I was for awarded the BA-SAMS (British Academy and the Society for the Advancement of Management Studies) small research grant. This is a two year grant. This research will investigate how women directors experience the use of political strategies ranging from compulsory to voluntary- to increase the share of women on boards. In particular, this project sets out to investigate how the introduction of gender quotas for corporate boards in Norway and the softer Lord Davies Report with targets for FTSE 100 boards in the UK are experienced by women directors. Building on a comparative case study this project explores the developments taking place in UK and Norway. This research will be genuinely original. Thus far, no one has compared, based on qualitative data, the viewpoints of women directors directly affected by different types of strategies to increase the share of women on boards. This research will be an important contribution to academic literature on women on boards, corporate governance, and the use of strategies to increase diversity. Moreover, the policy implications will be considerable as the debate about how to increase the share of women on board is very much on the agenda both at EU and national levels globally. Read more on: http://www.britac.ac.uk/news/news.cfm/newsid/1138 )



December 2013

Getting Women on to Corporate Boards: Consequences of the Norwegian Gender Balance Law

Together with Morten Huse I wrote an article published in the European Financial Review. The article questions what can be done to increase the number of women on boards, and consider the background and consequences of Norwegian gender balance law on corporate boards. (http://www.europeanfinancialreview.com/?p=572)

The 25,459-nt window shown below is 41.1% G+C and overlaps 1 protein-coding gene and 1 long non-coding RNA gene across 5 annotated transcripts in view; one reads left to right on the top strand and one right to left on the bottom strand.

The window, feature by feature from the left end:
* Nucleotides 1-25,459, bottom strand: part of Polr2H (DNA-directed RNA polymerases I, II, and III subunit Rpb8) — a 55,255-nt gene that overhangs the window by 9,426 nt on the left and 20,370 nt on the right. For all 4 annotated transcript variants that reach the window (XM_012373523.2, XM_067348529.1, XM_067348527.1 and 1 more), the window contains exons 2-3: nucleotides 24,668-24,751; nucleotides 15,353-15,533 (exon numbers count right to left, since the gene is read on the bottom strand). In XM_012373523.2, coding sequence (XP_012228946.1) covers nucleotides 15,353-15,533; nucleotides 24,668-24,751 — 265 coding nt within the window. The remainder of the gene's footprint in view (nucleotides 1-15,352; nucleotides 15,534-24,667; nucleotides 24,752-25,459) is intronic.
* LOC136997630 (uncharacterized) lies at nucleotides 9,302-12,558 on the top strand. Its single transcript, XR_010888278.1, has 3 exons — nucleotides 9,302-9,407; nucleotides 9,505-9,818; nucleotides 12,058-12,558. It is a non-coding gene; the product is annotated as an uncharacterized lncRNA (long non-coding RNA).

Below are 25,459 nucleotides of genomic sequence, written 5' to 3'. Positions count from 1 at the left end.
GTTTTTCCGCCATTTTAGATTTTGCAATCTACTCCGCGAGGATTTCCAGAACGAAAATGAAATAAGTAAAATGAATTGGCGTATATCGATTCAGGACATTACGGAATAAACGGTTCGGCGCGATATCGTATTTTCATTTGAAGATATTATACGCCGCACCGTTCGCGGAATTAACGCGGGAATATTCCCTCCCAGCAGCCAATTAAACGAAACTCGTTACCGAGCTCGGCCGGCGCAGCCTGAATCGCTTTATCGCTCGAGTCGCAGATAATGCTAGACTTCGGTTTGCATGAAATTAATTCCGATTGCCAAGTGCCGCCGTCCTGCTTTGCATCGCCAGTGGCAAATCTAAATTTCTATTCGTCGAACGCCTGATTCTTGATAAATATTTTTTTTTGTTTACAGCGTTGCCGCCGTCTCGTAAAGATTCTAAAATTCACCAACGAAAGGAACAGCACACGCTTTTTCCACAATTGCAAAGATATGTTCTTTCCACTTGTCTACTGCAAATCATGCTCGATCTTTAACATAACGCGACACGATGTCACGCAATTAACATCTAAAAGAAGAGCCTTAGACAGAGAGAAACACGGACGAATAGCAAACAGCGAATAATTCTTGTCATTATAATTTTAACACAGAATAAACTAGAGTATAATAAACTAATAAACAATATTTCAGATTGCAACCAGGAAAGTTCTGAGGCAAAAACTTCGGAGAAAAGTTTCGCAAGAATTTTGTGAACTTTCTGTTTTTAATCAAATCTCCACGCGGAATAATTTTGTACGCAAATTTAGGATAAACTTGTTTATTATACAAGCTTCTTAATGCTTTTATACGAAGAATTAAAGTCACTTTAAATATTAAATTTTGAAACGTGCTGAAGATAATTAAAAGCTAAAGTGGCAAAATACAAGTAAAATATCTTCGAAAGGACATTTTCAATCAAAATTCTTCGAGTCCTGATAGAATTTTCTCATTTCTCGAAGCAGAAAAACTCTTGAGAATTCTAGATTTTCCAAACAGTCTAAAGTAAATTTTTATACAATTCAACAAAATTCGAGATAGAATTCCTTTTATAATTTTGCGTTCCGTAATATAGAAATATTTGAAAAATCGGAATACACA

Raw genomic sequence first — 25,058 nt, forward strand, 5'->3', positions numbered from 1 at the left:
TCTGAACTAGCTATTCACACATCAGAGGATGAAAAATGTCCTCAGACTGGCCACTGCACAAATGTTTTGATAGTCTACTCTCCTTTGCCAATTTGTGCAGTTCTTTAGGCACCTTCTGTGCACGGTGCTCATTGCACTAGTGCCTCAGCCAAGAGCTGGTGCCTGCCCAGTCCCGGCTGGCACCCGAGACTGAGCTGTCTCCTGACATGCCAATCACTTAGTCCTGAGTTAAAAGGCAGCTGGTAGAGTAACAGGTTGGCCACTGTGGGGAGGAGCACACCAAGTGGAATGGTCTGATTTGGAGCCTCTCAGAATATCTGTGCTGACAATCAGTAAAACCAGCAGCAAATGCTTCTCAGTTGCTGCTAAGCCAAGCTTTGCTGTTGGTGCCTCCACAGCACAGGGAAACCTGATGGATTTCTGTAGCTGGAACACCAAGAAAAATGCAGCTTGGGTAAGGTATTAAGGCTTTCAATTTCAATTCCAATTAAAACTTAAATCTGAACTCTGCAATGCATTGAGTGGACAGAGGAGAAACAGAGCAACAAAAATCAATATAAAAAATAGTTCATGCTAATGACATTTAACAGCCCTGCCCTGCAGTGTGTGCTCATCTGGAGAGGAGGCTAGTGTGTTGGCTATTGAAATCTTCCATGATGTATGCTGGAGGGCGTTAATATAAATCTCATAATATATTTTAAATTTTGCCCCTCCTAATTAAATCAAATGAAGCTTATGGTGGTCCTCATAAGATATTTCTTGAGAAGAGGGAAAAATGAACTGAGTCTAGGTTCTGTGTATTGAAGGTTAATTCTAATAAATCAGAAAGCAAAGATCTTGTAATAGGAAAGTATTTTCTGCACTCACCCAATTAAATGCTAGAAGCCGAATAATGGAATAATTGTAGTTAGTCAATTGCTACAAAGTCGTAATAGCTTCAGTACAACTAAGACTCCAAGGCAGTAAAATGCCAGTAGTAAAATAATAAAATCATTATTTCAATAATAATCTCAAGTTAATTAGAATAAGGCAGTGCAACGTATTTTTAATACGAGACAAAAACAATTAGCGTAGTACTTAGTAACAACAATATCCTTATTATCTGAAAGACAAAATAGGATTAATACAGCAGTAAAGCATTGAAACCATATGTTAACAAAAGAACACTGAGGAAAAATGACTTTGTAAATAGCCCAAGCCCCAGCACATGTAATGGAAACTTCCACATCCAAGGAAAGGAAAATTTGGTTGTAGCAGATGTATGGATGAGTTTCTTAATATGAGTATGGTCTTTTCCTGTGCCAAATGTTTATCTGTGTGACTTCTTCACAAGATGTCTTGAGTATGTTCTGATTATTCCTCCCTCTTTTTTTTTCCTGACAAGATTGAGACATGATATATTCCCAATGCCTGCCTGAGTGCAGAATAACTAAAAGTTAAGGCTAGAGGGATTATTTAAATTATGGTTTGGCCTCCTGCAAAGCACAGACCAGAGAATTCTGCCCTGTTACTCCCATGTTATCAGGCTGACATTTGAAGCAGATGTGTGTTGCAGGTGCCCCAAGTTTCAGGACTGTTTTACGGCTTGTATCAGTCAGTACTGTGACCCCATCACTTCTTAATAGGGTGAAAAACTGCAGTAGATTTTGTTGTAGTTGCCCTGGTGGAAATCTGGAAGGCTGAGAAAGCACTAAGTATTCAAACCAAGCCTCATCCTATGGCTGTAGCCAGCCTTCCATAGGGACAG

April 2012

Women's equality in the Scandinavian academy: a distant dream? Published in WES

A paper written with Geraldine Healy, Queen Mary, University of London based on a study about equality in Scandinavian academy was published in the April Issue of Work Employment and Society (Women's equality in the Scandinavian academy: a distant dream(2012) Work, Employment and Society vol.26 no.2 p. 296-313).


March 15, 2011

Goldrocke mit Mehrfachmandaten

An article in the Austrian News ORF mention Tore Opsahl's and my research. (see orf.at).


February 16, 2011

Taking Stock of Pioneering Law: Have Gender Quotas Really Helped Norwegian Women?

Interviewed for an article in the German newspaper Der Spiegel (see spiegel.de). This article was based on Tore Opsahl's and my research.


November, 2010

Women's equality in the Scandinavian academy a distant dream? accepted in Work Employment and Society

Together with Geraldine Healy I have written an article that has been accepted for publication in the journal Work Employment and Society The article investigates women's equality in universities in the three Scandinavian countries, Denmark, Norway and Sweden, countries where women's share of professorships is below the EU average. It explores the perception of Swedish, Danish and Norwegian women academics with respect to sex equality, hiring and discrimination.


October 19, 2010

Nytt, norsk fenomen: Gullskjortene (New Norwegian Phenomenon: The Golden Skirts)

Interviewed for an article in the national Norwegian finacial newspaper, Dagens Naringsliv (see dn.no). This article was based on Tore Opsahl's and my research.


October 19, 2010

Vi har fatt en ny kvinne-elite (A new elite of women)

Interviewed for an article in E24/VG. The article in the national Norwegian newspaper E24 (19.10.2010) focused on findings from Tore Opsahl and my research. The article presented our findings that while the law has successfully challenged the under-representation of women on boards of public limited companies, and made the boards more balanced in terms of gender, yet findings show that the maximum number of boards that a single director is part of has doubled from 2002-2009. This has led to the concentration of the benefits associated with prominence to a select few. Moreover, a select group of women have become the most prominent directors. The repeated use of a select few women creates a "Golden Skirts" phenomenon. Since this benefit is only enjoyed by a few directors and associated with a particular gender, the intention of the Norwegian Government in creating a more equal setting can be questioned. On the other hand, this phenomenon can be beneficial in terms of new women role models.